Washtenaw County Board of Commissioners agrees to $1.375 million lawsuit settlement with Lee family
Washtenaw County leaders are taking steps today to move beyond two lawsuits stemming from a June 2006 altercation with Washtenaw County Sheriff's deputies that resulted in the death of a Ypsilanti Township man.
The Washtenaw County Board of Commissioners voted 8-0 Wednesday, with three members absent, to offer Bruce Lee and Beatrice McKeown a $1.375 million joint settlement to end their cases against the county. They are the brother and mother of Clifton "Pete" Lee Jr., 45, who died of asphyxiation at the bottom of a pile of deputies trying to restrain him the night of June 1, 2006.
The county previously settled a lawsuit with the estate of Clifton Lee for $4 million and paid $250,000 out-of-pocket in that settlement. In the latest lawsuits, the county will pay another $125,000 out-of-pocket.
Commissioners discussed the settlement in executive session before voting; they made no remarks during the public meeting. Commissioners Rolland Sizemore Jr, D-5th District, Ronnie Peterson, D-6th District, and Barbara Levin Bergman, D-8th District, were absent during the vote on the lawsuit settlement.
Bill Goodman, a Detroit attorney representing the Lee family, told AnnArbor.com earlier this week that the Lees have suffered enough and want to put the case behind them.
"The mother, she watched her own son basically die in front of her eyes after a really inexcusable attack by a variety of Washtenaw County Sheriff's deputies," he said. "We're willing to spare the family the ordeal of going through this litigation, reliving all these things yet again, and we feel it's in everybody's best interest to settle the case at this time. We feel that it's a modest settlement, but a fair one."
Bruce Lee was also involved in the altercation that night and said he was beaten by deputies. One deputy, Eric Kelly, pleaded guilty in federal court last year to violating Bruce Lee's civil rights.
The county is now preparing to defend itself against three officers involved in the incident who filed suit against the county, claiming they were racially discriminated against by former sheriff Dan Minzey and police investigators. Shawn Hoy, Joseph Eberle, and Aaron Hendricks claim the previous sheriff's administration wrongfully suspended them because they're white officers involved in a fight with black men, one of whom died.
In other action Wednesday night, the county board voted unanimously to designate the entire county as an Economic Recovery Zone. Curtis Hedger, the county's attorney, said it will help make the county eligible to use Recovery Zone Economic Development Bonds and Recovery Zone Facility Bonds - two new bond programs made available through the federal stimulus package.
Washtenaw County has been allocated $22 million for the Economic Development Bond Program and $33 million for the Facility Bond Program.
Economic Development Bonds are taxable public bonds for public projects to be built within a "recovery zone," which is an area designated by state and local government as having significant poverty, unemployment, home foreclosure rates or general distress. Facility Bonds, which also are to be used in recovery zones, can be used by private developers for commercial property development.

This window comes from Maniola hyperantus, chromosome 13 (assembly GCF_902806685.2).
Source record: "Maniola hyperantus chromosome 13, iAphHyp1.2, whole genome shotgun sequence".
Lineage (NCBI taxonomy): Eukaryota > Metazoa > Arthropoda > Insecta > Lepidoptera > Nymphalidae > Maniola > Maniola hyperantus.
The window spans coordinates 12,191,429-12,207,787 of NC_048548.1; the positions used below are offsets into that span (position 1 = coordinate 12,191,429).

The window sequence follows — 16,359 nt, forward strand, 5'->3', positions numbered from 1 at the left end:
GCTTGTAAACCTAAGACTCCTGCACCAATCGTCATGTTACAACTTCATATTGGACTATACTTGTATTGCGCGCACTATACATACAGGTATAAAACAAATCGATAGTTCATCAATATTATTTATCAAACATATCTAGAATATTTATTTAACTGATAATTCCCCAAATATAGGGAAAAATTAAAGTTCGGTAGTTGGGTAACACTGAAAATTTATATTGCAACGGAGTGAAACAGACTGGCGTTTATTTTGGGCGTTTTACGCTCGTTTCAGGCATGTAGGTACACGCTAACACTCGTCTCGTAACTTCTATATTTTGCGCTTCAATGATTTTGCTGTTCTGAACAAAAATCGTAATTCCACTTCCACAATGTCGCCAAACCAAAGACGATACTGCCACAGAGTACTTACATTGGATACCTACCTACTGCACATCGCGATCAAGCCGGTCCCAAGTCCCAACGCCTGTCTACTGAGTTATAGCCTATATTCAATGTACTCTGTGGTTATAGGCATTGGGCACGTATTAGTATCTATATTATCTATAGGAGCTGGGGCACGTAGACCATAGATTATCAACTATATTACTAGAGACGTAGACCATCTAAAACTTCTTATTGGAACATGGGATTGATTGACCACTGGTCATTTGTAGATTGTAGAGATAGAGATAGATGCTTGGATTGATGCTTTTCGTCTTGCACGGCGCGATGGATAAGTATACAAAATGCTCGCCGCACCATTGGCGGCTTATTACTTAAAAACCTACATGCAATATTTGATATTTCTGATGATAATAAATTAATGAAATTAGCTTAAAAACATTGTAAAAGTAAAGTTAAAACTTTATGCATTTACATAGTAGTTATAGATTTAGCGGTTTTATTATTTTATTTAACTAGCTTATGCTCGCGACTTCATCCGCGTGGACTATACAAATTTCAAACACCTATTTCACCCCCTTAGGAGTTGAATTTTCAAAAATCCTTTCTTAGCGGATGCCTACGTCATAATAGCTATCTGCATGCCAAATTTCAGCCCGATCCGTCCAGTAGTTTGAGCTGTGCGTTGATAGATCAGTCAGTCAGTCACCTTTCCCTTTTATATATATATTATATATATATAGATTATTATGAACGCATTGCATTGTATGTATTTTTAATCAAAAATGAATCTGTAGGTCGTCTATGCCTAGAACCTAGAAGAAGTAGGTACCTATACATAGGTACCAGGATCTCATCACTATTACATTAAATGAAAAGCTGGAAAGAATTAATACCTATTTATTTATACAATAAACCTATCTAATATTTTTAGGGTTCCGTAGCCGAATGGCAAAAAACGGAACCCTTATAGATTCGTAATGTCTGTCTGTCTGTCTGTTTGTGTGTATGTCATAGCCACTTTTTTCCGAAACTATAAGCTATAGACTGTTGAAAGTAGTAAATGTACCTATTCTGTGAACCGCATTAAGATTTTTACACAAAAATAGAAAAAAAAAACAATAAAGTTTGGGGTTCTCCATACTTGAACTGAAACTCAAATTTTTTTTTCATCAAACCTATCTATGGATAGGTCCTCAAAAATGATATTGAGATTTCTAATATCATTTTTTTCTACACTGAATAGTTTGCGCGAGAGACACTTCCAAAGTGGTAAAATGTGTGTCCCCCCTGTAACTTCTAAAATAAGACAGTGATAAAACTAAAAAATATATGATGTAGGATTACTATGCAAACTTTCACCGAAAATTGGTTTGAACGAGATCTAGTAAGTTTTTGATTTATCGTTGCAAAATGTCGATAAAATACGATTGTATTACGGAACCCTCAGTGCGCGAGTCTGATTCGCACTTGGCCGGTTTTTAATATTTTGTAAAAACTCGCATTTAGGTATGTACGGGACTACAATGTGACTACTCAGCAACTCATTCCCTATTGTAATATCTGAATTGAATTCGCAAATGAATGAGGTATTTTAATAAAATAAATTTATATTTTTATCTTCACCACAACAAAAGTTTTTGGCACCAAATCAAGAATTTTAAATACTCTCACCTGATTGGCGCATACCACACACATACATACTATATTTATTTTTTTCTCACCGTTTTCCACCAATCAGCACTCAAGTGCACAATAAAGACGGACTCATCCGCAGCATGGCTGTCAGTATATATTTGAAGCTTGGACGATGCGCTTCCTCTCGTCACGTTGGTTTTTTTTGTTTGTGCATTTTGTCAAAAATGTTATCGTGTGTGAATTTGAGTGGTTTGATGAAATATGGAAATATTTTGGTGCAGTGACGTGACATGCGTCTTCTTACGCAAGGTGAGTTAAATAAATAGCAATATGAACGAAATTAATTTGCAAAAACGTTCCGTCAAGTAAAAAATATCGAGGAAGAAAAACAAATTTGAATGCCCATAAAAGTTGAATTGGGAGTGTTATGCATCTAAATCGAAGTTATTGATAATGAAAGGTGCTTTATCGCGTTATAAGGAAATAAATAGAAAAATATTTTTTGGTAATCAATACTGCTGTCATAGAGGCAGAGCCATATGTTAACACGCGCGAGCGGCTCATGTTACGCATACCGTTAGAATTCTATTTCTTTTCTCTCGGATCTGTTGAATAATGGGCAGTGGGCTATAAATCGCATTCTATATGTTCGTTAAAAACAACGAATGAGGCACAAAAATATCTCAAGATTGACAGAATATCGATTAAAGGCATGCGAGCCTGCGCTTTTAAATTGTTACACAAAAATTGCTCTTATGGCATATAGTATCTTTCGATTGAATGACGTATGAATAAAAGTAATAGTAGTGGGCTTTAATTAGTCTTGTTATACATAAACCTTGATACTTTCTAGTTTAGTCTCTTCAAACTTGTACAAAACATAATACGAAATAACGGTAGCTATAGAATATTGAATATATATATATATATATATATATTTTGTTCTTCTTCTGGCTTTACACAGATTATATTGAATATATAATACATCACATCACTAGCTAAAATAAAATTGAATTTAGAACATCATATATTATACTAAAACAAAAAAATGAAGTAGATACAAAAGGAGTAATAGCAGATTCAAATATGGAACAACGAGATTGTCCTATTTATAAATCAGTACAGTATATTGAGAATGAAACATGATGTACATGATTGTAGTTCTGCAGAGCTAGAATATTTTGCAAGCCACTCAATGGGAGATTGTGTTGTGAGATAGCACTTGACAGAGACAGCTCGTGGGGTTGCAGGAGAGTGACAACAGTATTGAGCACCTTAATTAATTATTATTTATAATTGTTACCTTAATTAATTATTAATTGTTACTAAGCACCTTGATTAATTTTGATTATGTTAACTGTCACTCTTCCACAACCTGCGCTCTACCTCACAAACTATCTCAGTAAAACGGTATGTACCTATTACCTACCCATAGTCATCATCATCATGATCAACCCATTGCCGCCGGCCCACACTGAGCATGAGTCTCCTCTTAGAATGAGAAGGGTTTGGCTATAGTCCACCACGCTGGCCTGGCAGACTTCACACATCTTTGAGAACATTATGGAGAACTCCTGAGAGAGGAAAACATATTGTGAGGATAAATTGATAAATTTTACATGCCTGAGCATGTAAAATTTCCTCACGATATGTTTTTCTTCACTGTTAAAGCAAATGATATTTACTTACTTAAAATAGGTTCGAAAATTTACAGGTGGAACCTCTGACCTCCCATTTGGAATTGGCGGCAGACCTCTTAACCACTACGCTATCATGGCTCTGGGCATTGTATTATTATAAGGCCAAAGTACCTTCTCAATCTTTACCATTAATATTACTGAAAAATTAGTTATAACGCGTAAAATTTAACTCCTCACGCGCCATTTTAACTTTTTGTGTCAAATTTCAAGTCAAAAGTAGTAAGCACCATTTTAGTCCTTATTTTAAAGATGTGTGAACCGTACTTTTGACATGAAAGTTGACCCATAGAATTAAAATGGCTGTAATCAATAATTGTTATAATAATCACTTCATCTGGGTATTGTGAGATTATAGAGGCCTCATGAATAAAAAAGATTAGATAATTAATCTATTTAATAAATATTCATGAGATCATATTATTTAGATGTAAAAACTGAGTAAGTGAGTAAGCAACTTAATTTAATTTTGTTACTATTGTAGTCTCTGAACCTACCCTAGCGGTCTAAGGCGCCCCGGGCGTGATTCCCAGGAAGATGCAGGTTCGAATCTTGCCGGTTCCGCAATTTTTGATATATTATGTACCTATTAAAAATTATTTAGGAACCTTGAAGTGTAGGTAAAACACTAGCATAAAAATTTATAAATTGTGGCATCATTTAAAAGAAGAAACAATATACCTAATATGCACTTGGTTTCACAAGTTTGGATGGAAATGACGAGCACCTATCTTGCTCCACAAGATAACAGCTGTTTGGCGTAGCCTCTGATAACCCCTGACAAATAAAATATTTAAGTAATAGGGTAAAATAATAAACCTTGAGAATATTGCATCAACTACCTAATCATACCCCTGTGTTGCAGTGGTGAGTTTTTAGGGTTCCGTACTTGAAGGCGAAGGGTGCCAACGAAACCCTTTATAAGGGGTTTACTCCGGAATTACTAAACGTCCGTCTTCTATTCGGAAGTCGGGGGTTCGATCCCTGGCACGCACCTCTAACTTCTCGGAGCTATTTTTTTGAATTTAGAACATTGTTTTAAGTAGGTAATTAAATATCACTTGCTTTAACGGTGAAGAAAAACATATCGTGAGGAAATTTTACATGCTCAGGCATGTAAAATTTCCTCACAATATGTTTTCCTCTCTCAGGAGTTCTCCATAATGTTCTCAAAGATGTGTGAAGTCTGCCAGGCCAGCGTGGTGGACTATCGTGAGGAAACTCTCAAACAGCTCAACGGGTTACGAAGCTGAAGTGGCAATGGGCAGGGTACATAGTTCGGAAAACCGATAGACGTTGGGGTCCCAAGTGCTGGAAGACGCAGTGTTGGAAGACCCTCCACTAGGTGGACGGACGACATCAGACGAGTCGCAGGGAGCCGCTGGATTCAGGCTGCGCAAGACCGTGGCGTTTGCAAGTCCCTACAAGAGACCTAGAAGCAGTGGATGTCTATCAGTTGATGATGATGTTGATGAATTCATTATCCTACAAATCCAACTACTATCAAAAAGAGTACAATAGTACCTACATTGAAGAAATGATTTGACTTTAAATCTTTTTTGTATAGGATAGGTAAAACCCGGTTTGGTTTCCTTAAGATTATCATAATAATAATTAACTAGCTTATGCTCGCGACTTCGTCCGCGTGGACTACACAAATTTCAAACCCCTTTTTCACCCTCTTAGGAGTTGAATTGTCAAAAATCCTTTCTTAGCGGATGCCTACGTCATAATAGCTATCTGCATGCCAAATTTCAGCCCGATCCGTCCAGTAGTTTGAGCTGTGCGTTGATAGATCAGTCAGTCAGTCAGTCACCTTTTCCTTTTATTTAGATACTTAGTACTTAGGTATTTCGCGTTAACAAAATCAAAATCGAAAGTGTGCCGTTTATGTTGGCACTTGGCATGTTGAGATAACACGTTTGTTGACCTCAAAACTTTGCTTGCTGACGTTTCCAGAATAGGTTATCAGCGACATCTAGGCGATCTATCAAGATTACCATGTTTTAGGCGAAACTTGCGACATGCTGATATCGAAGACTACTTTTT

Interested private developers must go through the county to pursue the Facility Bonds. Hedger said he's already fielded a couple calls from interested parties.
Commissioners pulled one item off Wednesday's agenda: Appointments to the new Washtenaw County Land Bank Authority Board. The county board is being asked to appoint one county commissioner and one township supervisor representing the townships in the western side of the county, but discussions of who should serve on the board are ongoing.
Commissioners heard little comment from the public during a hearing on whether to levy a countywide veterans relief millage for the second year in a row. The millage renewal will go to the Ways and Means Committee for consideration on Sept. 16. Adoption by the full board is possible Oct. 7.
The tax - one-fortieth of a mill, or 0.025 mills - does not need voter approval and would be levied by the county in December. It would raise about $394,000 next year to provide relief services to indigent veterans, such as financial assistance with rent, utility bills and car payments for veterans struggling to make ends meet.
"There's clearly a need for it," said Mark Lindke, director of the county's Department of Veterans Affairs. "We've been helping individuals with some pretty substantial mortgage bills, utility bills, rent, food. I think once the program is more and more used, and word gets out that it's available, we'll see a considerable increase over time."
Lindke said Wednesday that he didn't immediately have statistics available to show how many veterans have been assisted with the millage this year and how much of the nearly $400,000 raised has been spent to date. But he said it's likely there will be some money left over at the end of the year, which will stay in a veterans relief fund.
Ryan Stanton covers government for AnnArbor.com. Reach him at email@example.com or 734-623-2529.